Understanding that not all rosin is the same is the first step in choosing the best rosin. Most brands actually outsource the rosin that they sell under their brand.
Rosin is very important when it comes to getting just the right tone so learning as much as you can about what rosin works for you is important.
We put together this list of the 7 best violin rosin brands to help you to make an informed choice when purchasing rosin.
Most intermediate and every professional player has developed a relationship with rosin so they are typically more committed to one brand than another but most beginners, students do not pay enough attention to the choice that they make.
One of the only ways to decide which brand is right for you is to try it out.
Of course currently there are over 40 different brands on the market so it could be a challenge to do it on your own, which is why we took the liberty to come up with the 7 best brands and review them for you so you would be able to narrow down your test range and find the perfect brand for your playing style, skill level and that works best toward pleasing your ear.
What is Rosin?
Before we get started with the reviews let’s address what rosin is and what it is not. The basic ingredient is sap from Fir trees but that is only the basic ingredient.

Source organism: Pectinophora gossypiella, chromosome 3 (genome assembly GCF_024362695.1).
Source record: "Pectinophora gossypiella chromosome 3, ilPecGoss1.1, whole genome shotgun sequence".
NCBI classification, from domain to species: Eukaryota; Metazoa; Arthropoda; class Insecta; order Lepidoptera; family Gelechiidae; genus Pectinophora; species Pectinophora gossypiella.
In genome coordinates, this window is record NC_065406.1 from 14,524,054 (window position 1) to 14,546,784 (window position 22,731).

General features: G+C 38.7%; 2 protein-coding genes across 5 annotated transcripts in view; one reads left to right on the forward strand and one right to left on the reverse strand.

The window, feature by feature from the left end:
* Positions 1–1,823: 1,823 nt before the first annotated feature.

The difference in what is added into the sap is where manufacturers differ and where the difference is made in the rosin.
In all cases the sap is tapped from a tree, boiled down, cooled and that is when the conversation ends for most manufacturers because there are “secret” ingredients that are added to the mix.
In some cases the “add-in” is beeswax, in other cases the “add-in” is far more exotic like gold, silver and other flecks of metal. In other cases resin from different trees are used.
Manufacturers typically keep the details secret to protect their products.
In the end all rosin is poured into a mold after the bubbles have been worked out and formed into the familiar cakes that we buy.
The differences in the rosin are apparent. You can tell a lot about rosin by its color. Typically the darker the cake the softer the rosin. The lighter the rosin the harder it is. Both types offer different results.
When you use a rosin on your bow that is softer you get a sticker bow, when you use one that is harder you get a grittier sound.
You will use rosin through-out the lifetime of your violin playing and over time you will get to know the sound of when you need to drag some across your bow.
How Do You Best Use Rosin?
The best way to use rosin is to use it the way it works for you. Most bow manufacturer’s recommend long slow strokes down the hairs in one direction. As far as how often you should apply that is something you will learn as you go.